If residential softeners needed 60-70 psi of water pressure, very few people with their own well would be able to get a softener to work. Millions of softeners have worked properly on 40 psi and less water pressure for decades.

    Water going into the salt tank with a Clack WS-1 means you need a new stack (seals and spacers) and complete piston meaning both parts, the brine piston and main piston.
    Gary Slusser Retired (= out of business)
    Click Here to learn how to correctly size or program a water softener.
    CAUTION, as of Nov 12 2013 all YouTube videos showing how to rebuild a Clack valve have an error in them that can cause damage.

  5. #5
    That's all folks! Gary Slusser's Avatar
    Join Date
    Aug 2004
    Location
    Wherever I park the motorhome.
    Posts
    6,790

    Default

    duplicate post...............
    Last edited by Gary Slusser; 02-19-2012 at 08:15 AM. Reason: duplicate
    Gary Slusser Retired (= out of business)
    Click Here to learn how to correctly size or program a water softener.
    CAUTION, as of Nov 12 2013 all YouTube videos showing how to rebuild a Clack valve have an error in them that can cause damage.

  6. #6
    DIY Senior Member mialynette2003's Avatar
    Join Date
    Nov 2010
    Location
    Ocala, Florida
    Posts
    663

    Default

    Quote Originally Posted by Gary Slusser View Post
    A blocked drain line or injector or injector throat won't allow water flow into the salt tank when it shouldn't be going that way; as you say yours is.
    Are you trying to say a blocked drain line will not cause a fill to the brine tank during the brine cycle? Most of the units I know of will fill the brine tank if the drain line is stricted. Intersting. I'll have to test that theroy.

  7. #7
    Water systems designer, R&D ditttohead's Avatar
    Join Date
    Jan 2012
    Location
    California
    Posts
    1,707
    Blog Entries
    1

    Default

    Quote Originally Posted by Gary Slusser View Post
    Loose brine line connections allowing air to be sucked into the brine line is the most common cause of no brine draw UNLESS you have water going into the salt tank during the brine draw position or otherwise when it should not be doing so.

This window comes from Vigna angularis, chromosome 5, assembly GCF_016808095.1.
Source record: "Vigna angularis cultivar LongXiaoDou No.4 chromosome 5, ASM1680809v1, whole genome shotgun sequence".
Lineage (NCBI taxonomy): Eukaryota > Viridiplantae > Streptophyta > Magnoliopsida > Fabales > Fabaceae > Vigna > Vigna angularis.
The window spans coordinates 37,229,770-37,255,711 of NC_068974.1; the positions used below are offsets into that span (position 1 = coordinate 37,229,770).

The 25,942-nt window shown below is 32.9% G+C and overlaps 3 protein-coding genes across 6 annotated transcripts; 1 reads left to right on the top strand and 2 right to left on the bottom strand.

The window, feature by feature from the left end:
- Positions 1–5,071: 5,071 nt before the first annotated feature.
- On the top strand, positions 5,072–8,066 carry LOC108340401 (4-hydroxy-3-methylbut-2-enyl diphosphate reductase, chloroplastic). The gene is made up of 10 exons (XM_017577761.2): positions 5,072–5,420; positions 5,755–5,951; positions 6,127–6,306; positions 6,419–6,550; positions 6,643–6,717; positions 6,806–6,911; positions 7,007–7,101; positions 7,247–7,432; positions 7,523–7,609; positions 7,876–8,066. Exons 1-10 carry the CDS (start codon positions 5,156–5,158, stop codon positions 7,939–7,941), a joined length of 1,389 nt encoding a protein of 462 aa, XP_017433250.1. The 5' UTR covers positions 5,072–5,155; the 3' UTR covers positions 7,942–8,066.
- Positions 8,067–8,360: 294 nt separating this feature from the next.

A blocked drain line or injector or injector throat won't allow water flow into the salt tank when it shouldn't be going that way; as you say yours is.

    The max height rise of the drain line for the vast majority of residential softeners is 8-10'+/- above the drain line fitting on the control valve.

    If residential softeners needed 60-70 psi of water pressure, very few people with their own well would be able to get a softener to work. Millions of softeners have worked properly on 40 psi and less water pressure for decades.

    Water going into the salt tank with a Clack WS-1 means you need a new stack (seals and spacers) and complete piston meaning both parts, the brine piston and main piston.
    The maximum height of a drain line is based on the differential pressure of the venturi injector. This is not an item of debate, it is a math equation. If you read my post, it states the allowable height is based on the pressure. I did not say you need 60-70 psi or the system wont work. A pressure less than 30 psi will work, but some settings may need to be adjusted and your drain height will be limited in proportion to the water pressure. If you have higher pressure, your drain height can be increased considerably. I have done several systems with drain heights higher than 20-3 feet up. Do the math, it is fairly simple. Water creates a pressure of .43 psi per foot of height. 30 feet means the venturi injector has to overcome the pressure of only 12.9 PSI. If the water pressure coming from a well is at 40 PSI, then the differential pressure may make it difficult for the venturi to create an adequate vacuum if the drain line is excessively high.

    You also state that if the drain is plugged, water wont flow out of the brine line??? Have you ever plugged a drain line intentionally. The water will fow out of the brine line. With excessive backpressure on the drain line, either too much height, or plugged, you will cause the water to go into the injector, and out brine line. Maybe I am misunderstanding wha you are trying to say. Please explain how according to the water flow charts, that water wont flow to the brine line? I know this is a 5600 chart, but the same flow design applies to the Clack valves. I am in Chicago this week so I dont have my Clack flow charts, but they are nealy identical.
    Name:  flow.jpg
Views: 483
Size:  52.4 KB